feel they can be themselves in their
work setting. Further, authenticity
allows for greater satisfaction with
and pleasure in work and life in
general. Consequently, authenticity
is an important factor in leadership
development.
Individual authenticity is impor-
tant for organizations because people
who are authentic bring their whole
selves to their jobs and participate
fully and honestly in the workplace.
Managers who put on a false front or
who struggle with feelings of inau-
thenticity sap so much of their energy
doing so that they often find them-
selves depleted and losing interest in
their work. In addition, inauthenticity
can often be recognized by others and
become a disruptive, negative force in
the organization. Organizations that
place a premium on conformity at
the expense of authenticity may be
incurring hidden costs such as a
demoralized staff, whereas organiza-
tions that foster authentic behavior
are more likely to have employees
who are engaged and enthusiastic
and workplaces that are open and
promote trust.
A study that CCL conducted on
the choices and trade-offs facing
high-achieving women managers and
executives (see sidebar) sheds a great
deal of light on authenticity—what it
is, its role in various aspects of peo-
ple’s lives, and how to develop it. In
this article we look at some of the
findings from that study and how
they can help managers and execu-
tives become better leaders by being
more authentic. Although the study
focused exclusively on women, many
of the resulting insights into the rela-
tionship between authenticity and
effective leadership are applicable
to men.
IN TOUCH AND IN TUNE
The study found that authenticity has
five defining characteristics, some of
which are interrelated:
Clarity about one’s values, pri-
orities, and preferences
Acceptance of the necessity for
choices and trade-offs in life
A strong sense of self-
determination
A willingness to work toward
aligning one’s values and behaviors
A high degree of comfort and
satisfaction with decisions made
earlier in life
Women who were highest in authen-
ticity were in touch with what was
most important to them and in tune
with their instincts. They could artic-
ulate the choices and trade-offs they
had made about leaving jobs and tak-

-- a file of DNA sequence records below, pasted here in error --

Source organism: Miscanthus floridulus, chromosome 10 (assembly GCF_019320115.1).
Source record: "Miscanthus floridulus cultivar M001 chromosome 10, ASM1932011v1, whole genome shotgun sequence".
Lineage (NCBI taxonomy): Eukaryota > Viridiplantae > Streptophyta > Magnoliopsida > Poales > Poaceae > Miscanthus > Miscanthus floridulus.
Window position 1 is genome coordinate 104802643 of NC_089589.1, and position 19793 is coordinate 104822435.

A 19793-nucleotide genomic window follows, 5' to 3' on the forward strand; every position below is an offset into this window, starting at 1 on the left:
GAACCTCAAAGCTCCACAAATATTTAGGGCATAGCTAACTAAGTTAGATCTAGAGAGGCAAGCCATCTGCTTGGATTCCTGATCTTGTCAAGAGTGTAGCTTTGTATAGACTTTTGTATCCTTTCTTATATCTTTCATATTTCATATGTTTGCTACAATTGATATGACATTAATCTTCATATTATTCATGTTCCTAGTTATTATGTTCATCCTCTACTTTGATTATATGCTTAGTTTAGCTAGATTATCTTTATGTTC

ing new ones, balancing work and
personal life, having children, getting
out of bad work or personal situa-
tions, switching careers and manag-
ing dual careers, setting financial
goals, and a range of other issues.
Highly authentic women consciously
designed their lives in accordance
with their top priorities. For example,
one woman said she had decided to
spend more time with her two young
children even though she knew it
LIA VOLUME 21, NUMBER 3 JULY/AUGUST 2001
would slow her rise through the ranks
of management, whereas another
woman was willing to sacrifice being
on top of every detail as a mother in
order to put in the time to advance
rapidly in her organization. In each
case, the trade-off was one the
woman was willing to make.
Women high in authenticity had
clear understandings of what it would
take for them to be successful in life
according to their own definitions of
success. They lived by their own
standards and rules. This is not to say
that they overtly and purposely defied
societal or organizational conven-
tions, although they did sometimes
swim against the tide. Rather, they
carefully selected the aspects of those
societal and organizational values
they would follow, while finding
ways to maintain their individuality
in their organizations.
Related to this sense of self-
determination was a willingness to
take the steps necessary to align
one’s values and behaviors. Women
who had fought through feelings of
inauthenticity had often faced a situ-
ation that called their authenticity
into question, whether it was work-
ing for a boss whom they considered
unethical or working in a field that
didn’t interest them.
One woman made a career change
at age forty to better align her work
with her values and priorities.
Christine had been a well-paid infor-
mation technology manager for a
large industrial company, but helping
the company make more and better
widgets held little meaning for her.
She wanted to pursue a career more
closely related to helping people and
had always dreamed of working in
an educational setting, so she
accepted a pay cut to take an IT job
at a university. Christine felt her new
work was meaningful and the
school’s mission was in line with her
set of values. She accepted the lower
pay as a trade-off necessary to
regaining her sense of authenticity.
That feeling of authenticity was bol-
4
Marian N. Ruderman is a
research scientist at CCL in
Greensboro. She holds a
Ph.D. degree from the
University of Michigan.
Sharon Rogolsky, a visiting
scholar at Harvard Business
School, previously was a
research analyst at CCL in
Greensboro. She holds sev-
eral master’s degrees from
Yale University.
ABOUT THE AUTHORS

Get Getting Real: How to Lead Authentically now with O’Reilly online learning.

O’Reilly members experience live online training, plus books, videos, and digital content from 200+ publishers.